In the current scenario, you should look at net NPAs, which were at 17.30 per cent at September-end 2018. We have been able to bring it down to 5.97 per cent within one year through recoveries (which are continuing) and ageing provisions. Apart from that, we also made some accelerated provisioning. Recovery will take its own time.

As far as recoveries are concerned, IDBI, as a development financial institution, was doing only corporate advances. That is why 70 per cent of our advances were to the corporates. Whatever problems have occurred were mainly in the corporate sector.

If you look at our total NPAs (technically written-off accounts plus GNPAs), 73 per cent is either referred or admitted (to the National Company Law Tribunal). Now, in the Tribunal, which came into existence about three years back, initially there were very good recoveries, then certain issues (relating to interpretation and litigation) cropped up. And the government has also introduced various amendments to streamline the resolution process. With clarity emerging on the role/ rights of financial and operational creditors, most of the resolutions will pick up speed. Once that happens, we will be the biggest beneficiary. This will help us bring down GNPAs.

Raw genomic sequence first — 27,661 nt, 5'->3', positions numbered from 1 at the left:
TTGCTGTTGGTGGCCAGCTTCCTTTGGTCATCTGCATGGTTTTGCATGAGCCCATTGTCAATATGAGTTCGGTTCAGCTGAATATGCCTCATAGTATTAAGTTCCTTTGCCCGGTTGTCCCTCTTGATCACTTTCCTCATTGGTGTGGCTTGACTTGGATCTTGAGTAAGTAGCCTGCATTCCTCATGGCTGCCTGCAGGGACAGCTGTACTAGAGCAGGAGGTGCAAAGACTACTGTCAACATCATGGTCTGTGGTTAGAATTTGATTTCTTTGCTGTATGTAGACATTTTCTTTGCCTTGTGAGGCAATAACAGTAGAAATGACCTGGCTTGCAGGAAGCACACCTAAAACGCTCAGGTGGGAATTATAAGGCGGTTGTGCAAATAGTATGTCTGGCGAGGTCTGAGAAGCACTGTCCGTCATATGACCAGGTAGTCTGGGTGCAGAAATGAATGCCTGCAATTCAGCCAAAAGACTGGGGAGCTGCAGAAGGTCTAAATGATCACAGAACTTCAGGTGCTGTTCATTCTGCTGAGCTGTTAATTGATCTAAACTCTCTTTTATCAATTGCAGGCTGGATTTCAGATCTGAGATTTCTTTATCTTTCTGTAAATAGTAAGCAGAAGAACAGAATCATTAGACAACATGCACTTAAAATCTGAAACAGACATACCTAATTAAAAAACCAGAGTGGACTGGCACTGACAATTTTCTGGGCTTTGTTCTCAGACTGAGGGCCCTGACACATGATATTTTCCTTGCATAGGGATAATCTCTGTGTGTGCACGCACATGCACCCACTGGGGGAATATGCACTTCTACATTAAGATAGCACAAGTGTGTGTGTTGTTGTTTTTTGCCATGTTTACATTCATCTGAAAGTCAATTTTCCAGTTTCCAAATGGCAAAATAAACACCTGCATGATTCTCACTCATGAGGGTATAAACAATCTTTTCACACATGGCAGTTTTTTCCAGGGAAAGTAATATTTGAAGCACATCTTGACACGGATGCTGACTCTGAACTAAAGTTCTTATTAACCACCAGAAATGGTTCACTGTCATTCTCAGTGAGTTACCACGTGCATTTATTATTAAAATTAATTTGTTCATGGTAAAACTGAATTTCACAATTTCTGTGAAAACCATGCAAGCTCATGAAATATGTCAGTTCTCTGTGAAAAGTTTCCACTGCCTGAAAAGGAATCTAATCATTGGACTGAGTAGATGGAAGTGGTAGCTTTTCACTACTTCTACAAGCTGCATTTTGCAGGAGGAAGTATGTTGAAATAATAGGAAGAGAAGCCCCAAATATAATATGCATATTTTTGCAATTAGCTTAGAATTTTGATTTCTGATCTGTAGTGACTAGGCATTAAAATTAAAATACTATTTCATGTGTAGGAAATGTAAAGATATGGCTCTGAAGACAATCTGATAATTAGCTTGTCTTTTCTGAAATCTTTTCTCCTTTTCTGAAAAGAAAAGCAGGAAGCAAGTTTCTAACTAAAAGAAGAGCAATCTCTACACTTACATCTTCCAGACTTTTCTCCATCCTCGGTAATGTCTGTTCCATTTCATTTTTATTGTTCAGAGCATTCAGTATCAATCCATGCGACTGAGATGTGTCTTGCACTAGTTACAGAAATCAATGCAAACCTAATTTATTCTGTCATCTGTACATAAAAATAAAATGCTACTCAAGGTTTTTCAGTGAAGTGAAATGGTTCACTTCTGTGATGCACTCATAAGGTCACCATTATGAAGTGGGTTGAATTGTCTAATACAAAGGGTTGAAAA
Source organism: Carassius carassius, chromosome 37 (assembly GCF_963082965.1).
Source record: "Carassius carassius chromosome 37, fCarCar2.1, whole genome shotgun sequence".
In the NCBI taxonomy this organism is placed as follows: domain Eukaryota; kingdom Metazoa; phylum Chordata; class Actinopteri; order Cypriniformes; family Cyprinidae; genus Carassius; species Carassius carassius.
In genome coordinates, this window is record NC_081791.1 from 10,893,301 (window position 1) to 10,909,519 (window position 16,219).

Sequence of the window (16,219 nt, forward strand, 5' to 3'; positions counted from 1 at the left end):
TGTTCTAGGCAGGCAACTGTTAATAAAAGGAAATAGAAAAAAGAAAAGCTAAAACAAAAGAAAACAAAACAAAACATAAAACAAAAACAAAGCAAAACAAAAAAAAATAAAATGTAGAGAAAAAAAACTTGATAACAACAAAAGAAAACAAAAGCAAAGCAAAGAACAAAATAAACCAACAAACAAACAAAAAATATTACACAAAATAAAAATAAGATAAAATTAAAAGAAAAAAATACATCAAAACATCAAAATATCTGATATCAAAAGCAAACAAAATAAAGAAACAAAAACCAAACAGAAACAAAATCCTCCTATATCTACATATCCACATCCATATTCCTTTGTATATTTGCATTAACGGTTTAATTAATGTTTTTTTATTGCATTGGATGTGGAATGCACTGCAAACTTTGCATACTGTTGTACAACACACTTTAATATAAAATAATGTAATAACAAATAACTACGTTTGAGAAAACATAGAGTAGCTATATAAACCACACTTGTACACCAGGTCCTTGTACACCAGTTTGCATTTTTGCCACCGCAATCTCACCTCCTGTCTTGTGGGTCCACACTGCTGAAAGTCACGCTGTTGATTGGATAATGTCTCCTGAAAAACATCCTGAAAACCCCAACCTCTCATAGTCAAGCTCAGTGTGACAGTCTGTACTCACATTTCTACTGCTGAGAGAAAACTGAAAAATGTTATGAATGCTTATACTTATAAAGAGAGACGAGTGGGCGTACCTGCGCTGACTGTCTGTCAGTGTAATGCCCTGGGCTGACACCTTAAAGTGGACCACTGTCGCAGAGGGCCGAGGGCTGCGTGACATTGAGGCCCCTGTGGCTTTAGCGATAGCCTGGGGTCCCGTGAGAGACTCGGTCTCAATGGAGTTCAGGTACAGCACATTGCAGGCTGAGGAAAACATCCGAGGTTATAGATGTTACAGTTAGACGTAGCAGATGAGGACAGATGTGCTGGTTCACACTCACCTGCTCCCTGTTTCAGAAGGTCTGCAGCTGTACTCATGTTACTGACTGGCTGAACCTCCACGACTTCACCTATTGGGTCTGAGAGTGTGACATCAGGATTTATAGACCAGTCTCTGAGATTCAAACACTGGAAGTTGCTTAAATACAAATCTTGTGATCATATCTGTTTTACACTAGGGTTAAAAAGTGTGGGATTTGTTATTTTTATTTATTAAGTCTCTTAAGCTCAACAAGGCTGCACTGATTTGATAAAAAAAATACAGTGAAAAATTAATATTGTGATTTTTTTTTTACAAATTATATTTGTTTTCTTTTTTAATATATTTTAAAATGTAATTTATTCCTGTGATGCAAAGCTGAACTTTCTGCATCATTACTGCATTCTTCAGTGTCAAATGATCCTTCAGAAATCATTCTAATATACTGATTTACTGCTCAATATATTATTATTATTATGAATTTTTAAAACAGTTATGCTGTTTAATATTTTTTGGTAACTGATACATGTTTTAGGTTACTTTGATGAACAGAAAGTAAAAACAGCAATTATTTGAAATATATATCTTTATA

Are you putting any of your stressed assets on the block?

We are planning to sell more than 20 assets (from sectors such as infrastructure, power, roads, petrochemicals), including cases which are in the Tribunal, aggregating Rs 9,300 crore. We will explore further opportunities. This is one of the options. The decision on recovery/ resolution will be decided on a case-to-case basis -- tribunal, one-time settlement, restructuring, etc. We had estimated a total recovery of Rs 13,000 crore, including recovery from written-off accounts, recovery by way of credit of interest, upgradation and sales to asset reconstruction companies, for the year. I hope we will be able to achieve this.